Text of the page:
Researching affirmative action at UCT
06 March, 2018
A study by researchers from the University of Cape Town on the hotly debated issue of affirmative action has shown that the university’s policies have a substantial impact on the racial distribution of who is offered a place at the university.
The paper, titled “Estimating the size and impact of affirmative action in undergraduate admissions at the University of Cape Town”, was recently published in the South African Journal of Economics.
Lead researcher Andrew Kerr from DataFirst in the Faculty of Commerce; Patrizio Piraino, associate professor at UCT’s School of Economics; and Vimal Ranchhod, the deputy director of the Southern Africa Labour and Development Research Unit (SALDRU) looked into various sources of data to estimate the extent and targeting of affirmative action at UCT.
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Cybersecurity: Our shared responsibility
27 September, 2017
The internet has changed the way in which our world works. It has opened doors to information, people and communication. Unfortunately, it has also allowed criminal elements to enter our lives more easily.
South Africa loses an estimated R5.8 billion a year to cybercrime. In 2016 the Norton Report placed the country third highest out of 24 countries surveyed with regards to the effects of cybercrime. In the wake of international cybersecurity incidents such as the WannaCry virus, people are becoming increasingly vigilant of their online risks and more aware of their cyber safety.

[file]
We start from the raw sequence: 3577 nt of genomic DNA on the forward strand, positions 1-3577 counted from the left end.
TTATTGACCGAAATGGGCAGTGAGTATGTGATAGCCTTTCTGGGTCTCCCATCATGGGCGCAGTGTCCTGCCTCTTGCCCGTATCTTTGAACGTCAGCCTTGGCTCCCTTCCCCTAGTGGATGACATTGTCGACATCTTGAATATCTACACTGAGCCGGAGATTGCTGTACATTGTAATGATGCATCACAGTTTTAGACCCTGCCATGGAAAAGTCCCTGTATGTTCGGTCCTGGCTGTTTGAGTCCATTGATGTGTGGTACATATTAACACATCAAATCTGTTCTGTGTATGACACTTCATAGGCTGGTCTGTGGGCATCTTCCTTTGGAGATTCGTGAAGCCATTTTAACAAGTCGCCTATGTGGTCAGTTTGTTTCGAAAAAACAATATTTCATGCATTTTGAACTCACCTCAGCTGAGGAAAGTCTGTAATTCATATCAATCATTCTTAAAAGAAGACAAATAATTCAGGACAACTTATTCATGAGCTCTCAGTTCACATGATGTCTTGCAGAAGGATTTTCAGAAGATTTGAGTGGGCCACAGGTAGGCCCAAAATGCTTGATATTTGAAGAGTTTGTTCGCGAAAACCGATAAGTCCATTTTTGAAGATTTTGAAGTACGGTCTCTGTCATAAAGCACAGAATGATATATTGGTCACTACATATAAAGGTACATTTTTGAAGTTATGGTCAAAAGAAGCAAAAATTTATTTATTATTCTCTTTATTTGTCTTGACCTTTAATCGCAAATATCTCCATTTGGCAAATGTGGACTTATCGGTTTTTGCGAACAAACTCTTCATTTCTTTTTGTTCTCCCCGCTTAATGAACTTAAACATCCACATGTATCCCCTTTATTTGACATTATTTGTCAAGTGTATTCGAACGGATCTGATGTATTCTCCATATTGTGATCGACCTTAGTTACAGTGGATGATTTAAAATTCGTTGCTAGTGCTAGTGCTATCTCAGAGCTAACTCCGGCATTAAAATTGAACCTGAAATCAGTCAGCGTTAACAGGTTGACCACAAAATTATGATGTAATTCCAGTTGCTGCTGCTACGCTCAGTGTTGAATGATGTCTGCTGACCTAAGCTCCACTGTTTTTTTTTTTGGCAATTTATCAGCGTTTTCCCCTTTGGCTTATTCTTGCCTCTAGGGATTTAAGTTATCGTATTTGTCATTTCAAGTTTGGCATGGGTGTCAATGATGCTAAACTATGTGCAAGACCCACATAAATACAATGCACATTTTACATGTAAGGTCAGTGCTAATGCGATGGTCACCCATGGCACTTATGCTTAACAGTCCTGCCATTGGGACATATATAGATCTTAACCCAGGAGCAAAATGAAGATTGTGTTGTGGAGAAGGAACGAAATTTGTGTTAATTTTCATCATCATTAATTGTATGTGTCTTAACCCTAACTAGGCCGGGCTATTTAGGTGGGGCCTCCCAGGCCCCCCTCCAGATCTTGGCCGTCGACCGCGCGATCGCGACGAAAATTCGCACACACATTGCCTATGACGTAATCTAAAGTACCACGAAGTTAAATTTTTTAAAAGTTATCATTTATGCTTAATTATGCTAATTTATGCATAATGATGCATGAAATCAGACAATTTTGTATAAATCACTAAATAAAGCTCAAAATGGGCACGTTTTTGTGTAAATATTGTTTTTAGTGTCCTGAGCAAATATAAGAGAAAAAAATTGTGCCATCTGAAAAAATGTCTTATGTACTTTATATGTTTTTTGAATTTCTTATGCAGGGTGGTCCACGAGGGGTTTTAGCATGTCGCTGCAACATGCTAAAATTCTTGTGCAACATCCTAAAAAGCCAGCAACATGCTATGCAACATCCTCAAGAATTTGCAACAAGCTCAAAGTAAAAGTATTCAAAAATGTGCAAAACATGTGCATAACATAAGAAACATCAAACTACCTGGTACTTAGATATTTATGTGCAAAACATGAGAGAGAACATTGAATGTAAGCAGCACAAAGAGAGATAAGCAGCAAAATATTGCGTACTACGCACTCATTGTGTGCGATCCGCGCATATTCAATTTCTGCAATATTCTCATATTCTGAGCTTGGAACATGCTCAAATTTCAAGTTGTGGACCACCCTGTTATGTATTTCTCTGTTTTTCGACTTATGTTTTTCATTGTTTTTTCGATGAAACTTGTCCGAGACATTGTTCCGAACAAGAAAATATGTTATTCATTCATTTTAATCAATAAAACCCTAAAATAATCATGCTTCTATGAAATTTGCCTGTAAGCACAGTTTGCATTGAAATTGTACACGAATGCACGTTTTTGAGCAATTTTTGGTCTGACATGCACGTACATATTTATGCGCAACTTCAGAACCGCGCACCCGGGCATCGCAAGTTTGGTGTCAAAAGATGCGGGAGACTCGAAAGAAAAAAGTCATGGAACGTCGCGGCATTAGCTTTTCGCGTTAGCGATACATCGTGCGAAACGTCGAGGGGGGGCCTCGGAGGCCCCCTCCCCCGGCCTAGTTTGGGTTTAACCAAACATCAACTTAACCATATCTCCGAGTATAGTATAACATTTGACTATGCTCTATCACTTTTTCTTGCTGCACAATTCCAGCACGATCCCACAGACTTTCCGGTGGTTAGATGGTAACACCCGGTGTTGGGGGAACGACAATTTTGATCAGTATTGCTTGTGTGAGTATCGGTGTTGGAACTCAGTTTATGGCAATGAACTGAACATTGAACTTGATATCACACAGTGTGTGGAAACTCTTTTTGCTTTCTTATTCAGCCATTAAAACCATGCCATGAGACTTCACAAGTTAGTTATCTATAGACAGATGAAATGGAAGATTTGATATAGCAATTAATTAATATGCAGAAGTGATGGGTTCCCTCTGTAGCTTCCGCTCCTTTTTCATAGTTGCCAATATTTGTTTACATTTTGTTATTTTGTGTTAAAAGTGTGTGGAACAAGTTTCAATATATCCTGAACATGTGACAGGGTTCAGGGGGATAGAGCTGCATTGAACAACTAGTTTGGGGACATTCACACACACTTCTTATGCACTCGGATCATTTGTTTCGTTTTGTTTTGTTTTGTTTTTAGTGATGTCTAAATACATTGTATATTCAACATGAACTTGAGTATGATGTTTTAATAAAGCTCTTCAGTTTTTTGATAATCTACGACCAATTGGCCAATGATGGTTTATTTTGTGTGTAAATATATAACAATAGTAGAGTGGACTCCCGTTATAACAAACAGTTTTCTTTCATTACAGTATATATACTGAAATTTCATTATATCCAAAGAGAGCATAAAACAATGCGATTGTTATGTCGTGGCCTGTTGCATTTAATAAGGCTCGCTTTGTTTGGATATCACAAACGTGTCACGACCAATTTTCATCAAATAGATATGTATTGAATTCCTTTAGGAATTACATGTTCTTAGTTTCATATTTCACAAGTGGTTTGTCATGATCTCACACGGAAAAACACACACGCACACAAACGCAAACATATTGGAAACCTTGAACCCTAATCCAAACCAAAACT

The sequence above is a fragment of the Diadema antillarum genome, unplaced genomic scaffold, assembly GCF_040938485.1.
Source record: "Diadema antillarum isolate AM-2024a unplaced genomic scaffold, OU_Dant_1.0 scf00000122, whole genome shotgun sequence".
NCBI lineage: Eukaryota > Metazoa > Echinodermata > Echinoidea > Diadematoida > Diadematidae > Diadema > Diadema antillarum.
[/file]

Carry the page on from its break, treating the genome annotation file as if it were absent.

October is Cybersecurity Month. This annual global campaign aims to raise awareness around cybersecurity issues, as well as educate the public about staying safe online. While UCT’S Information and Communication Technology Services (ICTS) has run this drive for the past five years, this year it is being run on campus by the newly formed Computer Security Incident Response Team (CSIRT).
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Alumnus funds transformative exchange programme
30 August, 2017
Gail Kelly is one of the world’s most influential businesswomen. She had a very successful run as the CEO of Westpac, the second-largest bank in Australia, from 2008 until her retirement in 2015. In 2014, she was listed by Forbes as the 56th most powerful woman in the world. She is also an adjunct professor at the University of New South Wales (UNSW).
Kelly completed a bachelor of arts degree and a higher diploma in education at UCT in the late 1970s. On Thursday, 24 August, she returned to her alma mater to bring a new opportunity for students in the Faculty of Commerce and at the UNSW Business School.
The Gail Kelly Global Leaders Scholarship will provide the opportunity for Australian and South African undergraduate students to be part of a transformative exchange programme between UNSW and UCT. The scholarship programme will be centred on the study of business and the exploration of a foreign economy and culture.
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